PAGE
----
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Africa, the Middle East and Europe: a game of three players

In partnership with Mena Economic Forum


The Mena Economic Forum advocates the constitution of an integration space that includes North Africa, the Gulf States and southern Europe. A triple alliance that is essential to draw the Mediterranean out of the economic and social depression into which it has fallen.



The Villa Méditerranée's amphitheatre was a full house for the opening of the third Mena Economic Forum. More than 400 high-level economic and political decision makers attempted to initiate a new collective impetus in the countries of North Africa, Europe and the Middle East. "Young Europeans and Arabs are concerned about their futures. Cape Mena is convinced of the potential for collaboration between the northern and southern shores of the Mediterranean, and the Gulf States", emphasizes François Aïssa Touazi, president of Cap Mena.

Michel Vauzelle has handed the president of the French Republic a report "intended to examine how to initiate collaboration between the Mediterranean populations", explains the president of the PACA (Provence-Alpes-Côte d'Azur) region. "We need to create shared tools for vocational training, for the provision of micro-loans, and the development of the social, solidarity-based economy".

The president of the Marseille Provence Chamber of Commerce and Industry, Jacques Pfister, like the president of the Arab World Institute, Jack Lang, sees Marseille as a symbolic city. "The success of Marseille as the European capital of culture illustrates the importance of culture in the economy" enthuses Jack Lang. His words are echoed by sultan Al Qassimi. The emir of Sharjah considers that "the old port of Marseille wrote a chapter in the Mediterranean's history, before succumbing to its injuries. Today the great port of Marseille can write another".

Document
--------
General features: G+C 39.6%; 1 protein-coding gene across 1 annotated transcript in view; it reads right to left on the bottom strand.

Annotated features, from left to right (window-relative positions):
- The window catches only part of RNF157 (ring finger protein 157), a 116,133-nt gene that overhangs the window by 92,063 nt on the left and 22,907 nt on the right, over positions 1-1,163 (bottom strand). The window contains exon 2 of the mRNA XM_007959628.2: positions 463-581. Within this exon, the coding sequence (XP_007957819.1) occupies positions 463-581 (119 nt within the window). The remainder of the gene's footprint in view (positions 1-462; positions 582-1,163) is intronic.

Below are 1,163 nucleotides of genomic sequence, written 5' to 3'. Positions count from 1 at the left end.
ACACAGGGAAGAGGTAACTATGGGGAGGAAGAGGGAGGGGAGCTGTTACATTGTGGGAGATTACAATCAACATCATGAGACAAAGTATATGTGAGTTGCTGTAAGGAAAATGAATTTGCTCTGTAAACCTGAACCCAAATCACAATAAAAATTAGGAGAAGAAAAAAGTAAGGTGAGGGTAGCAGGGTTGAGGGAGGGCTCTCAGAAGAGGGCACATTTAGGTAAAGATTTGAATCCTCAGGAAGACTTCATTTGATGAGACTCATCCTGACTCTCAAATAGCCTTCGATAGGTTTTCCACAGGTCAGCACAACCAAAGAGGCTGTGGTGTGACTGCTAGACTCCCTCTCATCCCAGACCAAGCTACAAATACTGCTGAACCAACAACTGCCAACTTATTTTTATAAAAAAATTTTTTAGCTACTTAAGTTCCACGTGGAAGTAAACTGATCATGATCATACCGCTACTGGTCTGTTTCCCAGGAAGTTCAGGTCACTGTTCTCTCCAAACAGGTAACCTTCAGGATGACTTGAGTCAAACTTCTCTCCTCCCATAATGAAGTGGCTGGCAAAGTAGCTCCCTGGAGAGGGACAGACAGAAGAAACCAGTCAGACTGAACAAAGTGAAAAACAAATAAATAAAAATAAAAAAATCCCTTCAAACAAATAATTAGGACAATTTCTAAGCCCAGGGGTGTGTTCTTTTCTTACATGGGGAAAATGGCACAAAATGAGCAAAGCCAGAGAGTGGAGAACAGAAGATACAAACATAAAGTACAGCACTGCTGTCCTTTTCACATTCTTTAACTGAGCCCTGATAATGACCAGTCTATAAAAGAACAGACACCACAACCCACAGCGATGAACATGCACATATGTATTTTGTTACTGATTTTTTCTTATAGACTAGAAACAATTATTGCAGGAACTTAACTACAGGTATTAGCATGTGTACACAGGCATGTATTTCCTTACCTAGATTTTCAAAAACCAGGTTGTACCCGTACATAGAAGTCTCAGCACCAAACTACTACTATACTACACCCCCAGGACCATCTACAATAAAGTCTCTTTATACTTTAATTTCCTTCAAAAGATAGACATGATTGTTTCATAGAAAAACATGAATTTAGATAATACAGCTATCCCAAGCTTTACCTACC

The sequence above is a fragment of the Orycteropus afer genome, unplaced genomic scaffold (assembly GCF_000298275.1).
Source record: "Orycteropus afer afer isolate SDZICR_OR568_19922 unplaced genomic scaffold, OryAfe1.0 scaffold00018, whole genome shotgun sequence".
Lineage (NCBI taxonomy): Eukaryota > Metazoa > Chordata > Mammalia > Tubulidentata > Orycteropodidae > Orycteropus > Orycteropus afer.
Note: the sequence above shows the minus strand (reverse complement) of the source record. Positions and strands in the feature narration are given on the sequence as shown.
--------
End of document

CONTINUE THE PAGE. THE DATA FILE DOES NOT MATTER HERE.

So how can the Mediterranean become a new cultural and economic hub?

Arnaud Montebourg, French minister for Economic Regeneration, believes that the Mediterranean countries "share the same problems". Photo GT
Arnaud Montebourg, French minister for Economic Regeneration, believes that the Mediterranean countries "share the same problems". Photo GT
For Morocco's minister of industry, Moulay Hafid Elalamy "the Mediterranean space is highly diverse, but Mediterranean integration nevertheless constitutes a reality. Morocco considers that only a triangular relationship between Africa, the Middle East and Europe is capable of rising to the challenge of deindustrialisation and initiating a general economic recovery".

The European commissioner Androulla Vassiliou points out that Europe found the path to integration, "which enabled lasting peace". "Programmes like Erasmus constitute the foundation of this integration. We need to draw inspiration from them in the Mediterranean. It is only by understanding our neighbour's culture that we can live in peace". Because peace is very much the issue. "We live in an unstable world" comments Cherif Rhamani, president of the World Deserts Foundation. "Populism threatens us on both sides of the Mediterranean. We must enable greater mobility".

Arnaud Montebourg, French minister for Economic Regeneration, believes that the Mediterranean countries "share the same problems, the same solutions, the same aspirations to produce, and the same youth who revolt. We must join forces to seek new markets. As globalization changes the relations between continents, we must build alliances, like the countries in the Asia Pacific zones and America".


Gérard Tur


Monday, December 9th 2013



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